Students warned: 'This drug can cause death'
Plymouth State University has programs in place to educate its students on the dangers of abusing drugs, including the form of ecstasy called "Molly" that authorities believe killed sophomore Brittany Flannigan, 19, of Derry, (see obituary, Page A5) at a Boston club, and in a separate incident at a New York concert, University of New Hampshire junior Olivia Rotondo.
"I can't say for a fact that it has or hasn't been on campus," said Jim Hundreiser, PSU's vice president for enrollment and student affairs. "It's a national trend; we certainly understand that this is happening on other campuses in the country."
Flannigan, he said, was a sophomore studying business "who was a valued member of the Plymouth State community."
"We need to make students understand that this drug can cause death in someone else," he said.
With no disrespect meant to Flannigan's family, Hundreiser said, "I'm sure (Flannigan) thought it was going to be a fine night out, but it turned tragic"
Flannigan died Wednesday at Beth Israel Deaconess Medical Center, one of three people who police say overdosed at a performance by German DJ Zedd at the House of Blues in Boston.
UNH's Olivia Rotondo, 20, a communications major, was among two people who died Saturday after being stricken at the Electric Zoo music festival at Randall's Island in New York City. Four others were hospitalized in critical condition.
"University of New Hampshire officials were greatly saddened to learn of the recent death of Olivia Rotondo, a junior from Rhode Island," said a statement issued by spokeswoman Erika Mantz. "We extend our deepest sympathies to her family and friends during this difficult time, and are focused on providing support and resources to our campus community."
A statement released by the office of New York Mayor Michael Bloomberg said the deaths "appear to have involved the drug MDMA (ecstasy, or Molly)."
As Plymouth State University students moved into the campus of 2,200 students Monday, most said they had heard of "Molly."
"From what I've heard, it seems to be like a celebrity drug; people think it's cool to take," said Kevin Driscoll of Holderness, a senior.
A group of 10 students asked about where they had heard about Molly all answered: "Rap music."
They said several recent rap songs glorify Molly as safe to use and as "an unbelievable high," one student said, repeating one of the lyrics he had heard.
"I've heard it's very pure," another said.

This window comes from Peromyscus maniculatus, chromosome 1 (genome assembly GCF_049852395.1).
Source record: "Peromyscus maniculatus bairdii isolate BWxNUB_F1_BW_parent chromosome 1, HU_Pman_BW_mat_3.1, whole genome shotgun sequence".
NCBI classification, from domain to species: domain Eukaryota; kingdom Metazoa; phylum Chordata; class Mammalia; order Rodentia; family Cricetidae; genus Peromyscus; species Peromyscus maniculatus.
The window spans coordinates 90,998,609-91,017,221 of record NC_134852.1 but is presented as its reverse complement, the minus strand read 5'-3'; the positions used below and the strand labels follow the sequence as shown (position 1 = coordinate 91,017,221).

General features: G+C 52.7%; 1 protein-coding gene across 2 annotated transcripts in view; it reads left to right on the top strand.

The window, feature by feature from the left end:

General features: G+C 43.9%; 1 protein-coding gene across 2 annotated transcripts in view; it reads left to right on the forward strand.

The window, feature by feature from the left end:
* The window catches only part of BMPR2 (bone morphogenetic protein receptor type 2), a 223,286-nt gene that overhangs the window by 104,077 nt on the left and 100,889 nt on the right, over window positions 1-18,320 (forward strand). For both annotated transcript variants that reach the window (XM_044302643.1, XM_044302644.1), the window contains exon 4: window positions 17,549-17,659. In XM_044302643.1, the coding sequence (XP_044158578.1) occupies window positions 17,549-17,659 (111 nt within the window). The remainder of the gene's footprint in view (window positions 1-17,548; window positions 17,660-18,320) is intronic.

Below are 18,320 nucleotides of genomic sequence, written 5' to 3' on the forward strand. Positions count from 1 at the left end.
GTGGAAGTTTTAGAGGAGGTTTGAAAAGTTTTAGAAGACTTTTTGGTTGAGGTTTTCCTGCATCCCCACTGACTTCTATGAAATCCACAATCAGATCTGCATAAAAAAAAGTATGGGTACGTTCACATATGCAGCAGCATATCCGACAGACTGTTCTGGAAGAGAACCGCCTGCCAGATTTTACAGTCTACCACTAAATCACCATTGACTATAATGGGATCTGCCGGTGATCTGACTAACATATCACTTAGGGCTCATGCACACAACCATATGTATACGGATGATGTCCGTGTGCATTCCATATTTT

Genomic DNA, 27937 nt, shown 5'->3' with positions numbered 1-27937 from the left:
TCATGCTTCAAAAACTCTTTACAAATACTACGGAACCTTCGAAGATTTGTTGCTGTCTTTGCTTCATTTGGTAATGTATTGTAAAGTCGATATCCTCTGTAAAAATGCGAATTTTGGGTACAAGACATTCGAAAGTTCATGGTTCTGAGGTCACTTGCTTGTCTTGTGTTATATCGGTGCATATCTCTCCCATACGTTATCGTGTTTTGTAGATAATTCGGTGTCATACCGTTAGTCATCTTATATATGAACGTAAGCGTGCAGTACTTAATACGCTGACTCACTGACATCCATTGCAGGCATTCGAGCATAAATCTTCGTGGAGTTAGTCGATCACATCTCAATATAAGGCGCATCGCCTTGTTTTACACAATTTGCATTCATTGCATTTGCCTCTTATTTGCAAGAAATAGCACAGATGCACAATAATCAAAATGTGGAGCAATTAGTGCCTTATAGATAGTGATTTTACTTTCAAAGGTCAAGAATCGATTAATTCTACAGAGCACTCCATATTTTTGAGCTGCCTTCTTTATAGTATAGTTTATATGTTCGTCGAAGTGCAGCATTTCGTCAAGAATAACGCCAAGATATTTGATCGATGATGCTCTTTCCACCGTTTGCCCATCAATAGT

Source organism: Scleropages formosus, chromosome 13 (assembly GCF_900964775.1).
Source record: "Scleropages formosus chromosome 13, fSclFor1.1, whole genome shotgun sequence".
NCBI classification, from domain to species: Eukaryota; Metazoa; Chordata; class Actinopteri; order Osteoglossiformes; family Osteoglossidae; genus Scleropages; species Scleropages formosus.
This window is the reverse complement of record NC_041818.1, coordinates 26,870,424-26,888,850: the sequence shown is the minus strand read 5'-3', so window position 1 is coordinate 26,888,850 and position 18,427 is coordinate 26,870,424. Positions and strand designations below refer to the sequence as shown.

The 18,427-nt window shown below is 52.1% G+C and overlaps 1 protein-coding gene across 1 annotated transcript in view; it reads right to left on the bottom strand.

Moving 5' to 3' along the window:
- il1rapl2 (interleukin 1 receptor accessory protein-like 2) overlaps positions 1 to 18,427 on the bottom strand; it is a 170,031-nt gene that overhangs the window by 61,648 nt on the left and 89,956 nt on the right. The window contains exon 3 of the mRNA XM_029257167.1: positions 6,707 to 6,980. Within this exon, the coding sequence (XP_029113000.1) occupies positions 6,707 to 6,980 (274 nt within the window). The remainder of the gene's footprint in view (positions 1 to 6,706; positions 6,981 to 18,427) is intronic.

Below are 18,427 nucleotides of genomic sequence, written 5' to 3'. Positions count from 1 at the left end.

"I've heard the rap songs, but it's not safe. I've heard it's equivalent to removing a chunk from your brain," one of the students said.
"Molly" is a powder or crystalline form of MDMA. A recent New York Times article describes it as "Ecstasy re-branded as a gentler, more approachable drug."
At New England College in Henniker, senior Parica Mason said she doesn't associate with people who use drugs like Molly.
Her fellow student, Mel Mower, said that drugs just don't seem to be a big part of life on campus.
"You never see people strung out on drugs here," she said. "The parties tend to be more alcohol-based than drug-based, so you rarely hear about drug-related things on campus."
For NEC student Trevor Barnard, who has heard of Molly but never seen it, drugs don't fit in with the social structure of the campus, which he said includes many athletes and clubs with strict rules for participation.
"Why would you want to throw away everything you've been working for?" asked Barnard.
Chris Cotta is a junior at Franklin Pierce University in Rindge.
"I went to a party recently and somebody said, 'Hey, you know, Molly's in town,' and I was like, 'Who's Molly?'" Cotta said.
Cotta said that while the use of alcohol and marijuana are relatively common by students, other drugs tend to remain on the fringes.
"It is a college campus, so things do find their way here," he said, "but I've seen people on Molly and I'm not interested."
Sarah Moore, a senior at Franklin Pierce, had never heard of Molly, and though Courtney Carton, a junior, said she had heard of people using the drug, her friends don't touch it.
"Every weekend people smoke pot or go out and drink," said Moore, "and I imagine there are people doing other drugs, but I don't hang around with them."
Calling hours for Brittany Flannigan will be today from 2 to 4 and 6 to 8 p.m. at Brookside Chapel & Funeral Home, 116 Main St., Route 121A, Plaistow.
The funeral will be at 10:30 a.m. Wednesday, in St. Anne's Church, 26 Emerson Ave., Hampstead.
Union Leader Correspondent Hunter McGee contributed to this report.